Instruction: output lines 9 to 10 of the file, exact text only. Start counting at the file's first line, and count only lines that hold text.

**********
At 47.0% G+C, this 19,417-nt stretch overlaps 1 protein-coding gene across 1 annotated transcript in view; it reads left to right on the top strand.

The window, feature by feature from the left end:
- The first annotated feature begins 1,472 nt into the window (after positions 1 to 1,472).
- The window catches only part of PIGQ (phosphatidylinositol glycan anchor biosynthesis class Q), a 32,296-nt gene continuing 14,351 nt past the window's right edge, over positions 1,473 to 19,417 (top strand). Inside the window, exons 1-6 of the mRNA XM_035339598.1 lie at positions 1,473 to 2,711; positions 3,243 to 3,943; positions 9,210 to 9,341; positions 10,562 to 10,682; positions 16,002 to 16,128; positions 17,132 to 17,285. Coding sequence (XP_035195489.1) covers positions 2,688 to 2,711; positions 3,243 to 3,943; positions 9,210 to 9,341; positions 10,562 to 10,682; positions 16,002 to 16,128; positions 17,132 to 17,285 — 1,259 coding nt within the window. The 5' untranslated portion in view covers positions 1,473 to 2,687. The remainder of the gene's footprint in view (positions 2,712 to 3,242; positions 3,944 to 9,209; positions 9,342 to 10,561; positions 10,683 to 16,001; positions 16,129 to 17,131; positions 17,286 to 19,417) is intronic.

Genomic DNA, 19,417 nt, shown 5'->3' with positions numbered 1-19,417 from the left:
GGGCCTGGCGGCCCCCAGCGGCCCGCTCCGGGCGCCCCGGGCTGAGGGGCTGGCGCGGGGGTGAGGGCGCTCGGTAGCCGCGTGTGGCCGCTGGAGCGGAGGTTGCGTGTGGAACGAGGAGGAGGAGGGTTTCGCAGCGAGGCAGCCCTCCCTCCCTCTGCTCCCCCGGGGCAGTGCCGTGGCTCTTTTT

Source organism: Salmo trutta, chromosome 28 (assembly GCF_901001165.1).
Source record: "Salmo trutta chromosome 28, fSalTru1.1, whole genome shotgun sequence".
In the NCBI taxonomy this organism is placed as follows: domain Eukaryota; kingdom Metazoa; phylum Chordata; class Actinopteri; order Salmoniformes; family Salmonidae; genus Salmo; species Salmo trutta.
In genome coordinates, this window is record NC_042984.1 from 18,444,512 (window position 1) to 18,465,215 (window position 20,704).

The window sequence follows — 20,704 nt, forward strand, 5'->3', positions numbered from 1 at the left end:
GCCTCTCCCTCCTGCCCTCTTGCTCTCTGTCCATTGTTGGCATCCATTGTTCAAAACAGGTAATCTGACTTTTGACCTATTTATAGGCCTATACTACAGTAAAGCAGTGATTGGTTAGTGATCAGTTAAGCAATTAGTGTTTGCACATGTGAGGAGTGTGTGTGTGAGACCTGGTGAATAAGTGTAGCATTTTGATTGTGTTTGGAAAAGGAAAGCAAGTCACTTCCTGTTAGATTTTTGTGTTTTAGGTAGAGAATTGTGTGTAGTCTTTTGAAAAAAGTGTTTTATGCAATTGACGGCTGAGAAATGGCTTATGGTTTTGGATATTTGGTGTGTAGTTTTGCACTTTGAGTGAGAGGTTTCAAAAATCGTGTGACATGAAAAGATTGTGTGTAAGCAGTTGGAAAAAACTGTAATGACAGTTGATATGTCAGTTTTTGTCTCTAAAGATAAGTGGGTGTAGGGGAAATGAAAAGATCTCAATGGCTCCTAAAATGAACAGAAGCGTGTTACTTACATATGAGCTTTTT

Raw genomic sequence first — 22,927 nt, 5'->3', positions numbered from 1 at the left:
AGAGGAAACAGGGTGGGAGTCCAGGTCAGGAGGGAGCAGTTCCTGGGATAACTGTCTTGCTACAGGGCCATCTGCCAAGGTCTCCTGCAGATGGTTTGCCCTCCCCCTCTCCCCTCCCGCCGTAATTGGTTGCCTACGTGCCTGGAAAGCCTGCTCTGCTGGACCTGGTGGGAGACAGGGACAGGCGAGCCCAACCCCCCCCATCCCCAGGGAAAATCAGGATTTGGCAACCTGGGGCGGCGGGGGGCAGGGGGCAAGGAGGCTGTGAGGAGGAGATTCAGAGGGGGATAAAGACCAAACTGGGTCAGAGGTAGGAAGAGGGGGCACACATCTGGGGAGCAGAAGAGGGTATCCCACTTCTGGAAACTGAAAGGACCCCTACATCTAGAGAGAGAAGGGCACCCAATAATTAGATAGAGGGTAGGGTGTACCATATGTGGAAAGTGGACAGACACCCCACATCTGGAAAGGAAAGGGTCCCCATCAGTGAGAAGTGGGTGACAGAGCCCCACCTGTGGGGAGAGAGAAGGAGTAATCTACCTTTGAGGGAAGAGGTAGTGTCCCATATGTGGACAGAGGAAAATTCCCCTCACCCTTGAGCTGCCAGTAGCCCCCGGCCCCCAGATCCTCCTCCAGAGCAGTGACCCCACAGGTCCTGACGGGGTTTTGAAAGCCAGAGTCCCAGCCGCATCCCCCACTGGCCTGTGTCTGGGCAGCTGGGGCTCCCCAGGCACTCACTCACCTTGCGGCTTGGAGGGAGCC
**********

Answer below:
In the NCBI taxonomy this organism is placed as follows: domain Eukaryota; kingdom Metazoa; phylum Chordata; class Actinopteri; order Salmoniformes; family Salmonidae; genus Salmo; species Salmo trutta.
In genome coordinates, this window is record NC_042984.1 from 18,444,512 (window position 1) to 18,465,215 (window position 20,704).